What are Invaders?
Most people who have heard of invasive species will know that they are one of the greatest threats to the biodiversity of Ontario’s waters, wetlands and woodlands. However, even people who know that invasive species are a problem often have trouble defining exactly what it is that makes a species invasive.
The government of Canada has a national invasive species strategy. That strategy employs the term “alien invasive species” for what is commonly referred to (including on this site) as just invasive species. It defines alien species as “species of plants, animals (including fish), and micro-organisms introduced by human action outside of their natural past or present distribution”. Invasive alien species are defined as “those harmful alien species whose introduction or spread threatens the environment, the economy, or society, including human health.
So an invasive species is one that comes from somewhere else and causes harm in various ways. Many people are surprised to discover that some very familiar plants and animals can be described this way. The common dandelion is so widespread in Ontario and throughout North America that most people take its presence for granted. However, it was introduced here from Eurasia where it is a native species. Large sums of money are spent in efforts to get rid of it from agricultural and urban lands. It is a very successful invasive species.
The rainbow smelt is a common fish species in much of Ontario, where it is caught in both commercial and recreational fisheries. Most people are unaware that it was introduced into the Great Lakes basin in the early 20th Century. It is known to be a significant predator on the eggs and larvae of some native fish species and a competitor with others. It is another very successful invasive species.
There is no public pressure to eliminate these two species from their new ranges. Regardless, there is really no viable way to get rid of either of them. They are managed in various ways, and have become part of the landscape, for better or worse. They serve as good examples of how widespread the problem of invasive species is, how rapidly invasive species can become established and how hard they can be to deal with once they are here.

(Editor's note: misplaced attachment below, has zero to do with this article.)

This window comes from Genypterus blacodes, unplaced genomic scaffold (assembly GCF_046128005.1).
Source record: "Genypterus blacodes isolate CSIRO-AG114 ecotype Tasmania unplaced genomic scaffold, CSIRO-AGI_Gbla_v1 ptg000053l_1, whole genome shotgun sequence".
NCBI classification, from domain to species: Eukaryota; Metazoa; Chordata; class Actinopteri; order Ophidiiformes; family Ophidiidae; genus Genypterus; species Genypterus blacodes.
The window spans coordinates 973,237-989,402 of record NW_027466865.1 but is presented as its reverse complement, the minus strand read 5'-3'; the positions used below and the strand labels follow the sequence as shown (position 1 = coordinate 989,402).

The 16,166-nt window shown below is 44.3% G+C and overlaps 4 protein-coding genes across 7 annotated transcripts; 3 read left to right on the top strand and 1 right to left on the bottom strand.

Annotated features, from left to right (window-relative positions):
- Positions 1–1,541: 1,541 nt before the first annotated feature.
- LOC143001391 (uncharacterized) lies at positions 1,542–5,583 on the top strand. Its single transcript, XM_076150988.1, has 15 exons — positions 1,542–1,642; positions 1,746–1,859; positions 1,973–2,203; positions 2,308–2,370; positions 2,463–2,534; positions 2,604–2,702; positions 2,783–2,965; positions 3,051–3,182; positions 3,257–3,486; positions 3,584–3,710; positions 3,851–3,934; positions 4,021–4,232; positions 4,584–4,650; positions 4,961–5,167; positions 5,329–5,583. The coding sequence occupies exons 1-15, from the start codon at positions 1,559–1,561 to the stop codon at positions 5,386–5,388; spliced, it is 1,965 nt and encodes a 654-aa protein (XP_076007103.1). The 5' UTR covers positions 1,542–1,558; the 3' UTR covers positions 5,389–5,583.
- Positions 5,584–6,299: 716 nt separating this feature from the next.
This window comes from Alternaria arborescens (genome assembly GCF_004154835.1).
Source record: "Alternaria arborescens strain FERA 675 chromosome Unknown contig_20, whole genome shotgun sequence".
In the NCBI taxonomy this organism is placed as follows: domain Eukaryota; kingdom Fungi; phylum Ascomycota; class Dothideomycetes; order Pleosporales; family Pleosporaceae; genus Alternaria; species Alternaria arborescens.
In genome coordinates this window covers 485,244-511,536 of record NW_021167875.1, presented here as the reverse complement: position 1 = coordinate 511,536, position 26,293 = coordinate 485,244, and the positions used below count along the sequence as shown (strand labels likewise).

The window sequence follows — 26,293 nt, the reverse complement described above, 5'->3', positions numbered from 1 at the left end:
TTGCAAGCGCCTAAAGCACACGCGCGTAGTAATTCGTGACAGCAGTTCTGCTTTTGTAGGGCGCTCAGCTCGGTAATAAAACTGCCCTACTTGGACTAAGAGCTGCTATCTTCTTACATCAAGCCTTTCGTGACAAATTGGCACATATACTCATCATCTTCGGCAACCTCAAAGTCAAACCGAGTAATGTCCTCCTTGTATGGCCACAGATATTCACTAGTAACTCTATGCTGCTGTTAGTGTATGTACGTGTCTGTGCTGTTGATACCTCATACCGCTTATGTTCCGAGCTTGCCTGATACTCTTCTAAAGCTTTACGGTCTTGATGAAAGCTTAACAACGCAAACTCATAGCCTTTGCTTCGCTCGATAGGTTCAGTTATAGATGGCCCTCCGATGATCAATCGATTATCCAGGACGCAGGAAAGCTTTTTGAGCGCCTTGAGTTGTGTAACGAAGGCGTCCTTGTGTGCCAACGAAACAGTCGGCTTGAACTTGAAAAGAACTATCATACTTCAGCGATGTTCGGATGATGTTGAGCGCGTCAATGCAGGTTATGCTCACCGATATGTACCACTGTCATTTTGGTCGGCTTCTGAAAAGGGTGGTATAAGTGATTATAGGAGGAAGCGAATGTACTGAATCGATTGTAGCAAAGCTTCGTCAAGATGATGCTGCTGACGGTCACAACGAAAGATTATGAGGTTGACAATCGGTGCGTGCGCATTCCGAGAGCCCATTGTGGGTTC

But the fact that an invasive species is well established does not mean that it no longer causes problems. Consider the common carp. Valued in as a food fish, this species has been deliberately introduced beyond its native range in Asia for many centuries. It was brought to North America by immigrants for the same reason that they brought chickens, cows and wheat; it was a familiar food item that didn’t require learning new skills required to capture and process unfamiliar things. It has become very widely established in North America, where it is now (somewhat ironically) not well regarded as a food fish.
But common carp have proven to be a serious obstacle to efforts to rehabilitate a native species that was once very widely established and important to the economies and cultures of many Anishinabek peoples. Wild rice does not coexist well with common carp, which uproot the plants while feeding and spawning. In area where the carp are established, wild rice can only be reintroduced if barriers are constructed to keep the carp out. This is clearly a case of an invasive species having ongoing effects on economic and social systems long after it has become broadly established. It is much too late to stop common carp from spreading, but it is not too late to learn the lessons it illustrates and put a stop to the next potential invader before it gets here.
Invasive species are introduced and spread through various routes including:
Invasive species can be very difficult, if not impossible, to remove once established. Please help to prevent the introduction and/or spread of invasive species.
You can help: